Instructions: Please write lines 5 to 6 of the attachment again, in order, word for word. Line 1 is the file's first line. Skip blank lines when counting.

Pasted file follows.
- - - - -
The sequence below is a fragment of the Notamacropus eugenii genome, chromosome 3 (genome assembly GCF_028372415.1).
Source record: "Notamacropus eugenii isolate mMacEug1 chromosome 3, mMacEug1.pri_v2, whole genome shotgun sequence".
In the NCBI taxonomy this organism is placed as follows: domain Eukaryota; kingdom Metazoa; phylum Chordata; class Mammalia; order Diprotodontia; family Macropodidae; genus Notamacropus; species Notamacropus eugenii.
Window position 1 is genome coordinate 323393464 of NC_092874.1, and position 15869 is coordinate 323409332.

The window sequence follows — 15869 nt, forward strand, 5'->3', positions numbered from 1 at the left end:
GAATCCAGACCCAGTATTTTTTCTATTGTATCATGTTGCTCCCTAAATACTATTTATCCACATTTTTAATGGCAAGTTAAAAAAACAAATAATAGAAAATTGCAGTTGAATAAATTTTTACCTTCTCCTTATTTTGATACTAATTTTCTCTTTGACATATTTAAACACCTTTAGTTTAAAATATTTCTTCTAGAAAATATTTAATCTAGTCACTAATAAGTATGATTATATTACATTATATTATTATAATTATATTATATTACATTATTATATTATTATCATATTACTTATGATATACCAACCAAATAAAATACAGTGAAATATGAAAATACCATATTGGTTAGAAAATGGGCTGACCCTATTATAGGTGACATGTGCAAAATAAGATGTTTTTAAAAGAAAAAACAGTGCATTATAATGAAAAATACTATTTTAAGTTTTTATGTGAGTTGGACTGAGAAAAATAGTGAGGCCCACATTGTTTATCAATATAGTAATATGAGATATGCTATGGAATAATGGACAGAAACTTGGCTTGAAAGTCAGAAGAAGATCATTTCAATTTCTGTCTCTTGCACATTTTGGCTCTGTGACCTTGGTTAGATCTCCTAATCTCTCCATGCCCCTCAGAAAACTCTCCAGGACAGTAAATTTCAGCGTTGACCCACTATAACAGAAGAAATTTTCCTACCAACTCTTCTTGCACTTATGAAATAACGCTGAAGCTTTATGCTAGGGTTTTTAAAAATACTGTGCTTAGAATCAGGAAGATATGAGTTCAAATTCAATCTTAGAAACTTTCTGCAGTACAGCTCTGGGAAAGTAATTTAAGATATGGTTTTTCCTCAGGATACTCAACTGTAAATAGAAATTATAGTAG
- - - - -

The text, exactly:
The window sequence follows — 15869 nt, forward strand, 5'->3', positions numbered from 1 at the left end:
GAATCCAGACCCAGTATTTTTTCTATTGTATCATGTTGCTCCCTAAATACTATTTATCCACATTTTTAATGGCAAGTTAAAAAAACAAATAATAGAAAATTGCAGTTGAATAAATTTTTACCTTCTCCTTATTTTGATACTAATTTTCTCTTTGACATATTTAAACACCTTTAGTTTAAAATATTTCTTCTAGAAAATATTTAATCTAGTCACTAATAAGTATGATTATATTACATTATATTATTATAATTATATTATATTACATTATTATATTATTATCATATTACTTATGATATACCAACCAAATAAAATACAGTGAAATATGAAAATACCATATTGGTTAGAAAATGGGCTGACCCTATTATAGGTGACATGTGCAAAATAAGATGTTTTTAAAAGAAAAAACAGTGCATTATAATGAAAAATACTATTTTAAGTTTTTATGTGAGTTGGACTGAGAAAAATAGTGAGGCCCACATTGTTTATCAATATAGTAATATGAGATATGCTATGGAATAATGGACAGAAACTTGGCTTGAAAGTCAGAAGAAGATCATTTCAATTTCTGTCTCTTGCACATTTTGGCTCTGTGACCTTGGTTAGATCTCCTAATCTCTCCATGCCCCTCAGAAAACTCTCCAGGACAGTAAATTTCAGCGTTGACCCACTATAACAGAAGAAATTTTCCTACCAACTCTTCTTGCACTTATGAAATAACGCTGAAGCTTTATGCTAGGGTTTTTAAAAATACTGTGCTTAGAATCAGGAAGATATGAGTTCAAATTCAATCTTAGAAACTTTCTGCAGTACAGCTCTGGGAAAGTAATTTAAGATATGGTTTTTCCTCAGGATACTCAACTGTAAATAGAAATTATAGTAG